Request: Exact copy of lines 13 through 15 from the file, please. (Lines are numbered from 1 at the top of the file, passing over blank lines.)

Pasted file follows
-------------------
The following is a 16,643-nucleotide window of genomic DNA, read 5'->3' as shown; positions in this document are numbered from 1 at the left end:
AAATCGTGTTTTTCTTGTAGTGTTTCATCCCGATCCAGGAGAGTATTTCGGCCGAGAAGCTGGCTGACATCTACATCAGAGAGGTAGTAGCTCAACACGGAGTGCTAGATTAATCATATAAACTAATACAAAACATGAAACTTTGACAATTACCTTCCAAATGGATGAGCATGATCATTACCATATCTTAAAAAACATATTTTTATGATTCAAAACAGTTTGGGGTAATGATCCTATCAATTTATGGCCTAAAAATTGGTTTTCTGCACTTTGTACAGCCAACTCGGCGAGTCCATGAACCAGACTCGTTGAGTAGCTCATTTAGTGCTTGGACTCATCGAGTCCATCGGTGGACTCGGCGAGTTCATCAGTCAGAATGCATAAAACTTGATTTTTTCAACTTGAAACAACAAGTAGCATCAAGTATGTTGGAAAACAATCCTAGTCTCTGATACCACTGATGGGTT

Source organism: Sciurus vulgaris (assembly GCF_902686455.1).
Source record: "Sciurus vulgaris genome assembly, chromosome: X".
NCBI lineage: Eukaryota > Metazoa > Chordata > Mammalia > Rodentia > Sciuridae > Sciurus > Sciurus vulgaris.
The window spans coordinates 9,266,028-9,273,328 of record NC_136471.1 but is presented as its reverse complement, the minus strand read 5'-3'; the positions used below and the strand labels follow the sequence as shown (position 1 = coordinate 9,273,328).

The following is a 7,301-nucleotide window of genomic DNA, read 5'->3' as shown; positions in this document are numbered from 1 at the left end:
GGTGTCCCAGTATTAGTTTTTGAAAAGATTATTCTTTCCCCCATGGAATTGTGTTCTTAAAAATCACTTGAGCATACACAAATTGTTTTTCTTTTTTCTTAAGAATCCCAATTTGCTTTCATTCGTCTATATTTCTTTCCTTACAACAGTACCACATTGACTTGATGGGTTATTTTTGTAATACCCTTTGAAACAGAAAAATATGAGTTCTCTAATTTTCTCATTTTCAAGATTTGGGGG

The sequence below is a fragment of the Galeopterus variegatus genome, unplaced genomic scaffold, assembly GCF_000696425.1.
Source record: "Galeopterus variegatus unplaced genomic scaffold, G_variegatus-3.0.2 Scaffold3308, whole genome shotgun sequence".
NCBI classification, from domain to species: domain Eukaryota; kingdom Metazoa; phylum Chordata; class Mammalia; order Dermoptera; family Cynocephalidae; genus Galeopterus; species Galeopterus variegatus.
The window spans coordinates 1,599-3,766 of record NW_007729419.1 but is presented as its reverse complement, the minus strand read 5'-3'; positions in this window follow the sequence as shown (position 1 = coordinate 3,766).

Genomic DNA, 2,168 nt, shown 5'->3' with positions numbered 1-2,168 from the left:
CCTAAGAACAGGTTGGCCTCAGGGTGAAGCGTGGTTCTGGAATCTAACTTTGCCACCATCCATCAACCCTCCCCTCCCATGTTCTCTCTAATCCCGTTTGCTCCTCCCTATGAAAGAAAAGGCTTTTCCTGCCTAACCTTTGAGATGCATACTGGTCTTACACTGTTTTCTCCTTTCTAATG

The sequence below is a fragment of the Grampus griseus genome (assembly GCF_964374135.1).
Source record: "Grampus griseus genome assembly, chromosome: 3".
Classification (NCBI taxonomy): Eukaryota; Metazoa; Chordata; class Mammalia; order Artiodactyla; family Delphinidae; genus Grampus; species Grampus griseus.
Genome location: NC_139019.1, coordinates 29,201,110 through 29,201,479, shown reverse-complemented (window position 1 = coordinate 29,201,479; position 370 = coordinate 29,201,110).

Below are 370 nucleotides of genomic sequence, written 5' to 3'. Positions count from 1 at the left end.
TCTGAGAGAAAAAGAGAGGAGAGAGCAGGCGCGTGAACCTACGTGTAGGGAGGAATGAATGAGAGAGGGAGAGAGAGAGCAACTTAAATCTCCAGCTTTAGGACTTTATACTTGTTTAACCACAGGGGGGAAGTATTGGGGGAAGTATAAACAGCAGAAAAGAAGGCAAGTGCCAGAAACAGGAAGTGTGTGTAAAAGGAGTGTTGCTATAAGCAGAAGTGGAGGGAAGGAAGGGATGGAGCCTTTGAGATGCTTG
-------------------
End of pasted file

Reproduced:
Genomic DNA, 2,168 nt, shown 5'->3' with positions numbered 1-2,168 from the left:
CCTAAGAACAGGTTGGCCTCAGGGTGAAGCGTGGTTCTGGAATCTAACTTTGCCACCATCCATCAACCCTCCCCTCCCATGTTCTCTCTAATCCCGTTTGCTCCTCCCTATGAAAGAAAAGGCTTTTCCTGCCTAACCTTTGAGATGCATACTGGTCTTACACTGTTTTCTCCTTTCTAATG

The sequence below is a fragment of the Grampus griseus genome (assembly GCF_964374135.1).